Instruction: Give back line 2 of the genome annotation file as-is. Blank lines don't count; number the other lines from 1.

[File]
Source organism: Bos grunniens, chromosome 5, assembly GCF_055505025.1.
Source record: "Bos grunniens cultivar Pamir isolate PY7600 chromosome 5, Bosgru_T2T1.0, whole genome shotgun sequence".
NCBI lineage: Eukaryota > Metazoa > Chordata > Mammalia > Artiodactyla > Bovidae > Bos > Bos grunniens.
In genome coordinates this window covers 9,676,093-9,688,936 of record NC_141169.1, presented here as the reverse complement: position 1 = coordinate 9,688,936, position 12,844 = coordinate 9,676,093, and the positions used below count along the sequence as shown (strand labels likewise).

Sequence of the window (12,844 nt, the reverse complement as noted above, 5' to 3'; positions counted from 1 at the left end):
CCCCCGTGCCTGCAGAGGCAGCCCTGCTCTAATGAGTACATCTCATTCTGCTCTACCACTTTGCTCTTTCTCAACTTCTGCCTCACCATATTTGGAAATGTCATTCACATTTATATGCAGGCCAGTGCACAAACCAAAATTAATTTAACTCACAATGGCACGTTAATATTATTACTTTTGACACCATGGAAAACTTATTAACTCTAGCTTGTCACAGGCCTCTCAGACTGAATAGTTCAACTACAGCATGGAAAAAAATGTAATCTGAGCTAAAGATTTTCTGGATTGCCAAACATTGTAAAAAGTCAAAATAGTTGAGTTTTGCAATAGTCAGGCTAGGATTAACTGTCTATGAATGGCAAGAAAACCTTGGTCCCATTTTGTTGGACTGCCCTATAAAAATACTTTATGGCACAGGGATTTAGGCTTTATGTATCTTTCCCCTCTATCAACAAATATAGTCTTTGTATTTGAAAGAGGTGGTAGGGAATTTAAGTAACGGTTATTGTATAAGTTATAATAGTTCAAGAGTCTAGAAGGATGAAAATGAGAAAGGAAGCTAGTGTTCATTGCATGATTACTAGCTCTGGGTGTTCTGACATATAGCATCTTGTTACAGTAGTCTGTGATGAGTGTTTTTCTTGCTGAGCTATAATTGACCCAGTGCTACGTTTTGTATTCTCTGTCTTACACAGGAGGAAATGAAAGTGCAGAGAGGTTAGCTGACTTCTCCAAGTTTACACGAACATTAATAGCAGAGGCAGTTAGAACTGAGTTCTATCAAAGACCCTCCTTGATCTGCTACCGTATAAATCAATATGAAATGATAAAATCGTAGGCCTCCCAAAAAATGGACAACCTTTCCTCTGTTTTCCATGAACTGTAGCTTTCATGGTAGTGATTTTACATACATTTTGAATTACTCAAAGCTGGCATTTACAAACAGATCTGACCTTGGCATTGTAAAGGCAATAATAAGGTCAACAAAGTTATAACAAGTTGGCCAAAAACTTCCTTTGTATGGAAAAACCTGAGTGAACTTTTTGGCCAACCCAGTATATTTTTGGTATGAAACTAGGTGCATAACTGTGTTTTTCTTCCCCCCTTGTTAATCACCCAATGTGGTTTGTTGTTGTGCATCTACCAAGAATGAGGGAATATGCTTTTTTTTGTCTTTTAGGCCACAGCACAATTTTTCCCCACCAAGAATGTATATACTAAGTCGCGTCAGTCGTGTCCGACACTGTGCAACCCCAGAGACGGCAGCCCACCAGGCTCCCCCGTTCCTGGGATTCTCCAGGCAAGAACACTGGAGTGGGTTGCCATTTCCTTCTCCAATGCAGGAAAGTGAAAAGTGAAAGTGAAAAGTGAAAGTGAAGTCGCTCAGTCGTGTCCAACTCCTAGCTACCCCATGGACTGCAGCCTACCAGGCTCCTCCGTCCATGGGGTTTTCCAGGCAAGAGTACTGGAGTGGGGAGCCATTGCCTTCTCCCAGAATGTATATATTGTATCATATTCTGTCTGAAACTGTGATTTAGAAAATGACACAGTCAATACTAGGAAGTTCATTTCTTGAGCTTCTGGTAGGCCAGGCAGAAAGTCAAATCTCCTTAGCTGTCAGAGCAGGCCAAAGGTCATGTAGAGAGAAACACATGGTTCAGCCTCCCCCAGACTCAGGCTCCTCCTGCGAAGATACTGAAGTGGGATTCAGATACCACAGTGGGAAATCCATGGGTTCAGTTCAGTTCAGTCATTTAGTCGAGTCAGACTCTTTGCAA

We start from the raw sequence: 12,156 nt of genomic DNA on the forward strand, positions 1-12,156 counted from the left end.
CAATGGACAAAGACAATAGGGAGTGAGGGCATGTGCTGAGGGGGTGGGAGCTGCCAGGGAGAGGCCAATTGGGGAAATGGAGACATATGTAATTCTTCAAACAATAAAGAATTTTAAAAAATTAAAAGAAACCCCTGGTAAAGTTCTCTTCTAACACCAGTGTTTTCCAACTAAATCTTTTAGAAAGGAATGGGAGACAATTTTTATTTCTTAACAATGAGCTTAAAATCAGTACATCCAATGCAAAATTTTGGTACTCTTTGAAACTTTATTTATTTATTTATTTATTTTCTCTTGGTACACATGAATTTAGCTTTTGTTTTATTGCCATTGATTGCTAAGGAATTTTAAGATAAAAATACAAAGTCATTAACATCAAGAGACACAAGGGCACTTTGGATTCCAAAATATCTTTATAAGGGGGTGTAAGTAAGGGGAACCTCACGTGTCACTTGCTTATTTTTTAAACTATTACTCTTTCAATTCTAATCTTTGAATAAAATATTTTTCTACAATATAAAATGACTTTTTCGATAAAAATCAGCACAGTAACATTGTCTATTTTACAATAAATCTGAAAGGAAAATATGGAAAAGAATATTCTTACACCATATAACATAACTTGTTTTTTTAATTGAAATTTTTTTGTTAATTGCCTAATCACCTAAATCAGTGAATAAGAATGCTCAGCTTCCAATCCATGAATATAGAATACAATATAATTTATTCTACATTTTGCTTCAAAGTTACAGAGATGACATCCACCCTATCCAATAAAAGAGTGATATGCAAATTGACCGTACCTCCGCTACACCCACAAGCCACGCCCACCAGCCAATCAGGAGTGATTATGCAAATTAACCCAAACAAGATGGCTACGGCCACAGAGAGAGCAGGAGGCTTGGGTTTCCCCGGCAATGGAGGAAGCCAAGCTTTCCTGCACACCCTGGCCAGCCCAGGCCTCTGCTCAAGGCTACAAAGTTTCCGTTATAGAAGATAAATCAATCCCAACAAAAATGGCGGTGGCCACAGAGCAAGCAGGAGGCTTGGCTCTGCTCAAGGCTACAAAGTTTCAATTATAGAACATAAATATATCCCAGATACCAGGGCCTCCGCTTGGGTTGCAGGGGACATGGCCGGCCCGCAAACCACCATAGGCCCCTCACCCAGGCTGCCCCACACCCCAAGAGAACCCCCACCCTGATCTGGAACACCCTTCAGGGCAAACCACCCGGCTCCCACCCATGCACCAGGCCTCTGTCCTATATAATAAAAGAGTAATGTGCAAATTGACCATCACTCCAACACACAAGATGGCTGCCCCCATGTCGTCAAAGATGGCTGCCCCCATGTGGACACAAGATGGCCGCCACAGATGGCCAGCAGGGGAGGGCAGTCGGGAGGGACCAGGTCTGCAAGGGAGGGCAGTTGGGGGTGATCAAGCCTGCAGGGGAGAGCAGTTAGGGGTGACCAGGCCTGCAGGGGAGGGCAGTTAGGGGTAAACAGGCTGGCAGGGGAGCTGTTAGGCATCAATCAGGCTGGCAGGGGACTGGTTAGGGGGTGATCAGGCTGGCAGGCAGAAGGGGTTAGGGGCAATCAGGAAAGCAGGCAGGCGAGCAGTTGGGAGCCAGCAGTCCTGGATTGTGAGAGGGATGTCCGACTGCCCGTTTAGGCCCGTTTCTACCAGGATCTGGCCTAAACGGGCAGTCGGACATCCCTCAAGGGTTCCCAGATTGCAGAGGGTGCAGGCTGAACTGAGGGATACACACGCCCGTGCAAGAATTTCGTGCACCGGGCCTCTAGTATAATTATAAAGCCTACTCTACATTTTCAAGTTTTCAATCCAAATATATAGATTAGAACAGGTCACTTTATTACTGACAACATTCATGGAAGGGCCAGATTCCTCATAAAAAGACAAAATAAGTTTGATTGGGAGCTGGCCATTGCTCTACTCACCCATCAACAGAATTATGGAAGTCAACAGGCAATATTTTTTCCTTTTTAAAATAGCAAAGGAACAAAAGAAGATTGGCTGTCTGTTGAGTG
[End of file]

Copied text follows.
Source record: "Bos grunniens cultivar Pamir isolate PY7600 chromosome 5, Bosgru_T2T1.0, whole genome shotgun sequence".